by Clarence Page
Was President Obama really joking at this year's White House Correspondents' Association dinner? Or was he showing, as I suspect, early signs of the second-term blues?
It's fashionable for critics to harrumph with outrage over the chummy elbow-massaging CSPAN-covered spring "nerd prom" of politicians, media moguls, Hollywood stars and, here and there, some actual
But sometimes actual news or, at least, useful insights break out, especially if you listen for hidden messages in the president's traditionally humorous roast of himself and others.
Right off the bat, Obama drew contrasts between his first and second terms. "How do you like my new entrance music?" he asked the crowd after half-dancing his way to the podium to the pounding beat of a rap tune.
"Rush Limbaugh warned you about this," he quipped. "Second term, baby. We're changing things around here."
He also turned the paranoid right's Obama myths on their head: "I'm not the strapping young Muslim socialist I used to be."
But some of his humor made one wonder whether he was actually joking.
"Some folks still don't think I spend enough time with
"Why don't you get a drink with Mitch McConnell?" he added. The crowd laughed even more. But the line had an edge to it that even Obama seemed to notice. "I'm sorry," he said, expressing mock regret. "I get frustrated sometimes."
Go for the pain, I have heard wise standup comedians advise rising would-be comics. The day-to-day pain of life gives comedians some of their best material. Obama's day-to-day political pain seemed to produce his most memorable punch lines.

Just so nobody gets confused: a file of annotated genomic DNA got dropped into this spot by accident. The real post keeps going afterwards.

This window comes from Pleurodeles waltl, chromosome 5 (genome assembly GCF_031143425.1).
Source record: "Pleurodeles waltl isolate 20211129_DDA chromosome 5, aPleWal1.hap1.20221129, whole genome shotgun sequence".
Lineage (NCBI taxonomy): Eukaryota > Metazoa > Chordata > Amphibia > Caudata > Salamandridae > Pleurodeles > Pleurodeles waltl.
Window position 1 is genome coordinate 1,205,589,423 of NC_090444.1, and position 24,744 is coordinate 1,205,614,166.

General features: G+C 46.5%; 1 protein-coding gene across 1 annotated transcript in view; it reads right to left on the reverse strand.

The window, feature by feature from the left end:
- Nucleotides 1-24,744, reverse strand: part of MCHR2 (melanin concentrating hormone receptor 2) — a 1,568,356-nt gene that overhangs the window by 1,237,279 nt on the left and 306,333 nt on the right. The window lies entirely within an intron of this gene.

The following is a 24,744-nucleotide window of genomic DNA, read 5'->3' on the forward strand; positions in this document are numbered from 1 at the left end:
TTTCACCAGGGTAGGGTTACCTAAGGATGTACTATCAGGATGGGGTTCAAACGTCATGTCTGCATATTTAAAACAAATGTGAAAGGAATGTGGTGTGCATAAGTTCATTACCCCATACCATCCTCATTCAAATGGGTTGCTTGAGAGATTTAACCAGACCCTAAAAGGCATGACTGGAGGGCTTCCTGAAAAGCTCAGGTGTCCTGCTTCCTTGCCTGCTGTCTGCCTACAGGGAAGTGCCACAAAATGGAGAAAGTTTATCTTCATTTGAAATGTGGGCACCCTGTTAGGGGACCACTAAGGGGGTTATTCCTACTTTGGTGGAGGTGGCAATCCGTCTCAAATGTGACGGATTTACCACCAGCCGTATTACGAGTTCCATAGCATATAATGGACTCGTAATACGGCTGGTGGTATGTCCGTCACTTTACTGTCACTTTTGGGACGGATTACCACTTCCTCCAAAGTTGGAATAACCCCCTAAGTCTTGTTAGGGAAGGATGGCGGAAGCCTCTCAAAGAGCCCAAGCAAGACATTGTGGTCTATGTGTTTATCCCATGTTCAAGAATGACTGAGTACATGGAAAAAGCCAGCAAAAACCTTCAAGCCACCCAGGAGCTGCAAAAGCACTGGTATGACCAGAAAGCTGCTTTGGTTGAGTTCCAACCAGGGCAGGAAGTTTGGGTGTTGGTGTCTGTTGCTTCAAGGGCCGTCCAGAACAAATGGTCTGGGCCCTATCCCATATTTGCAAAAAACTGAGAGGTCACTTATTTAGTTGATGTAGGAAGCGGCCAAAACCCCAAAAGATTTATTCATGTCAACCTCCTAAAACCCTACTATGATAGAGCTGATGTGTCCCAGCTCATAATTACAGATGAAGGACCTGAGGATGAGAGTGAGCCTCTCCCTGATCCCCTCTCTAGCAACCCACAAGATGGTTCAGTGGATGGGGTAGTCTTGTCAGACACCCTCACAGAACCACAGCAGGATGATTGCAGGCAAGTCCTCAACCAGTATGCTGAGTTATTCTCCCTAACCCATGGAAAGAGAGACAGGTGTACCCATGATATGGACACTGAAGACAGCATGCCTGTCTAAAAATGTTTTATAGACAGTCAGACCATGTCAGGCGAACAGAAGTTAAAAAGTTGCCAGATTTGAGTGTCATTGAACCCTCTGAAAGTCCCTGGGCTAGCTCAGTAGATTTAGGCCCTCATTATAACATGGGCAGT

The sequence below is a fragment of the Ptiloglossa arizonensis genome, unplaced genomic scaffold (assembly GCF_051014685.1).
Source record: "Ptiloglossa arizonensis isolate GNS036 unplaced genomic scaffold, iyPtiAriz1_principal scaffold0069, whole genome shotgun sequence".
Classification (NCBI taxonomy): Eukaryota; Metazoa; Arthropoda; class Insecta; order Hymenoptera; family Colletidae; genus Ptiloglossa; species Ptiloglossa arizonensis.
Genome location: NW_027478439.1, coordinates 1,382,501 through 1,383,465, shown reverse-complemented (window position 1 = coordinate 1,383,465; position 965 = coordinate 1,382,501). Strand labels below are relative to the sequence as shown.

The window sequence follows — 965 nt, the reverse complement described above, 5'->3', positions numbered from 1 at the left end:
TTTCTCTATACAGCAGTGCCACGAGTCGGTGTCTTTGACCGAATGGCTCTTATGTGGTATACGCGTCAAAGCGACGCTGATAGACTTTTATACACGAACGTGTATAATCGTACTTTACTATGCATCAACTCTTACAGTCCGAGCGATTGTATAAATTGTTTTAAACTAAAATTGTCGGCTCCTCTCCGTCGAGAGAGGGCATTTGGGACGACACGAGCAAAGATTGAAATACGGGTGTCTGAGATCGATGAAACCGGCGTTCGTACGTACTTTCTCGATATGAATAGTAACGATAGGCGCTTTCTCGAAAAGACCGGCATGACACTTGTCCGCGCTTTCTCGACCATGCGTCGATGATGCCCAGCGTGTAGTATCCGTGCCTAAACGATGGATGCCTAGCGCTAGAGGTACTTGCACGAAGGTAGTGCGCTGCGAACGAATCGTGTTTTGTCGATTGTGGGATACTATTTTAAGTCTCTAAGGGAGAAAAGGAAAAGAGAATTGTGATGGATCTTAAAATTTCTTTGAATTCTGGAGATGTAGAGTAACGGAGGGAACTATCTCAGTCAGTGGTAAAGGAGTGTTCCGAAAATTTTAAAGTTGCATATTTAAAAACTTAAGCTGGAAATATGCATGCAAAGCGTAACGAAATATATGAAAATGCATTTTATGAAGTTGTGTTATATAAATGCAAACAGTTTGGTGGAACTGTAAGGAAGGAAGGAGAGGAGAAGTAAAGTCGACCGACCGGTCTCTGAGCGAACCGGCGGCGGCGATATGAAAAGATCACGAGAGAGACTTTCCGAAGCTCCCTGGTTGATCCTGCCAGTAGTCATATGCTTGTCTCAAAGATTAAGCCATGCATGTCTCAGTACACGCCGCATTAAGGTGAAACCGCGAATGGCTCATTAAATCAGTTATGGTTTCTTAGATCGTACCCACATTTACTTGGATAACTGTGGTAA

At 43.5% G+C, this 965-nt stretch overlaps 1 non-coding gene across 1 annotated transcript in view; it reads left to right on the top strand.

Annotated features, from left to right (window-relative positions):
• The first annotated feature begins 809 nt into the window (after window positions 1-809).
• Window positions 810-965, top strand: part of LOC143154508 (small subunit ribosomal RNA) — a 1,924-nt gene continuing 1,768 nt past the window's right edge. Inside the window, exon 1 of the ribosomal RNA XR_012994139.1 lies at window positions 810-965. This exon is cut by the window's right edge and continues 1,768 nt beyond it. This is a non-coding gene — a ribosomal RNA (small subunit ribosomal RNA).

"Everybody has got plenty of advice," he sighed. "(
Obama was responding to a column by Dowd, in full mean-girl mode, praising his ability to connect emotionally with people but opining that "he still has not learned how to govern."
"No one on
Obama's response: You're living in a fantasy world, Maureen. Yet she's also right. Obama's response was funny, partly because the truth hurts.
Days after appearing with other former presidents at the dedication ceremony for President George W. Bush's presidential library in Dallas, Obama certainly doesn't want to experience the plunge in approval ratings that sunk Bush's legacy.
Yet the day after this year's dinner, a
Yet charm is one of the few avenues he has left as he pushes such remaining priorities as a sweeping budget deal and comprehensive immigration reform.
Unlike Lyndon B. Johnson, who had a Democratic majority in both houses of
Arm-twisting has its place, but it doesn't do much good on core ideological issues like gun control, against which conservatives are remarkably resistant even to polls. His headaches may well get worse after the 2014 midterms, which traditionally draw voters who are older, more conservative and more anti-incumbent toward whomever is sitting in the
No wonder this president is showing signs of the second-term blues. No joke.
Obama's Second-Term Blues | Politics